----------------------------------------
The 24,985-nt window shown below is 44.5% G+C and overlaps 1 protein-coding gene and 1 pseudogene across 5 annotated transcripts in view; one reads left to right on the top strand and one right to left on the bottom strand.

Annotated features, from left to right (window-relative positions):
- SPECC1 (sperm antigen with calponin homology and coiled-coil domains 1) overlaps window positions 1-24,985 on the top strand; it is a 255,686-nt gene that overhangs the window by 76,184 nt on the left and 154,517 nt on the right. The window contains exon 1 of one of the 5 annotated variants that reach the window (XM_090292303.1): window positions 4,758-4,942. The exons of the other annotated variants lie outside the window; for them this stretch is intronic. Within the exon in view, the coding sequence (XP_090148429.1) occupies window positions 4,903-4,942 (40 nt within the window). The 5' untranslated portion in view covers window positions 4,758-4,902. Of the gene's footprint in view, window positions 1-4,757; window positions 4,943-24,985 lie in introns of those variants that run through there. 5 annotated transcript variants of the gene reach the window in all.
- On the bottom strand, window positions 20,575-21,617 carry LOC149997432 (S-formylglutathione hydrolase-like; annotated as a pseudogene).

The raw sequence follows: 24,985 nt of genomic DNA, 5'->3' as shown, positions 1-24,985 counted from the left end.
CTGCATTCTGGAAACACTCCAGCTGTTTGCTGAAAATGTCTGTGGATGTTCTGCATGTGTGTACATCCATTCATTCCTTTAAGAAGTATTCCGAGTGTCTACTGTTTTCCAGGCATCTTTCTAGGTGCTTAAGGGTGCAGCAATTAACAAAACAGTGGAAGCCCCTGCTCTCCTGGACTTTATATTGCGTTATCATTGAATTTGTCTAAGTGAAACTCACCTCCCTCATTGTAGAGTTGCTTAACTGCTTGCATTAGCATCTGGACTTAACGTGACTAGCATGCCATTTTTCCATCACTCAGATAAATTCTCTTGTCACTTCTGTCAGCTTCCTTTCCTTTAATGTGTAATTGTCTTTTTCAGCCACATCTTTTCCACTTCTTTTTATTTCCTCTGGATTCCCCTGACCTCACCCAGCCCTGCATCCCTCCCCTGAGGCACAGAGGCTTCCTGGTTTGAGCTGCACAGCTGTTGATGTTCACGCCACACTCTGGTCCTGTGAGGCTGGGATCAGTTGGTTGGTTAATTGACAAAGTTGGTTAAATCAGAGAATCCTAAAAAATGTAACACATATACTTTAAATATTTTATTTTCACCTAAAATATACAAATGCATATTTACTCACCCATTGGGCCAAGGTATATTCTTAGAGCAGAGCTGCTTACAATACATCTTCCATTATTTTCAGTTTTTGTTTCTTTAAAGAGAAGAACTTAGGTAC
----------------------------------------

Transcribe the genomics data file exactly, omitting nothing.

The 24,985-nt window shown below is 44.5% G+C and overlaps 1 protein-coding gene and 1 pseudogene across 5 annotated transcripts in view; one reads left to right on the top strand and one right to left on the bottom strand.

Annotated features, from left to right (window-relative positions):
- SPECC1 (sperm antigen with calponin homology and coiled-coil domains 1) overlaps window positions 1-24,985 on the top strand; it is a 255,686-nt gene that overhangs the window by 76,184 nt on the left and 154,517 nt on the right. The window contains exon 1 of one of the 5 annotated variants that reach the window (XM_090292303.1): window positions 4,758-4,942. The exons of the other annotated variants lie outside the window; for them this stretch is intronic. Within the exon in view, the coding sequence (XP_090148429.1) occupies window positions 4,903-4,942 (40 nt within the window). The 5' untranslated portion in view covers window positions 4,758-4,902. Of the gene's footprint in view, window positions 1-4,757; window positions 4,943-24,985 lie in introns of those variants that run through there. 5 annotated transcript variants of the gene reach the window in all.
- On the bottom strand, window positions 20,575-21,617 carry LOC149997432 (S-formylglutathione hydrolase-like; annotated as a pseudogene).

The raw sequence follows: 24,985 nt of genomic DNA, 5'->3' as shown, positions 1-24,985 counted from the left end.
CTGCATTCTGGAAACACTCCAGCTGTTTGCTGAAAATGTCTGTGGATGTTCTGCATGTGTGTACATCCATTCATTCCTTTAAGAAGTATTCCGAGTGTCTACTGTTTTCCAGGCATCTTTCTAGGTGCTTAAGGGTGCAGCAATTAACAAAACAGTGGAAGCCCCTGCTCTCCTGGACTTTATATTGCGTTATCATTGAATTTGTCTAAGTGAAACTCACCTCCCTCATTGTAGAGTTGCTTAACTGCTTGCATTAGCATCTGGACTTAACGTGACTAGCATGCCATTTTTCCATCACTCAGATAAATTCTCTTGTCACTTCTGTCAGCTTCCTTTCCTTTAATGTGTAATTGTCTTTTTCAGCCACATCTTTTCCACTTCTTTTTATTTCCTCTGGATTCCCCTGACCTCACCCAGCCCTGCATCCCTCCCCTGAGGCACAGAGGCTTCCTGGTTTGAGCTGCACAGCTGTTGATGTTCACGCCACACTCTGGTCCTGTGAGGCTGGGATCAGTTGGTTGGTTAATTGACAAAGTTGGTTAAATCAGAGAATCCTAAAAAATGTAACACATATACTTTAAATATTTTATTTTCACCTAAAATATACAAATGCATATTTACTCACCCATTGGGCCAAGGTATATTCTTAGAGCAGAGCTGCTTACAATACATCTTCCATTATTTTCAGTTTTTGTTTCTTTAAAGAGAAGAACTTAGGTAC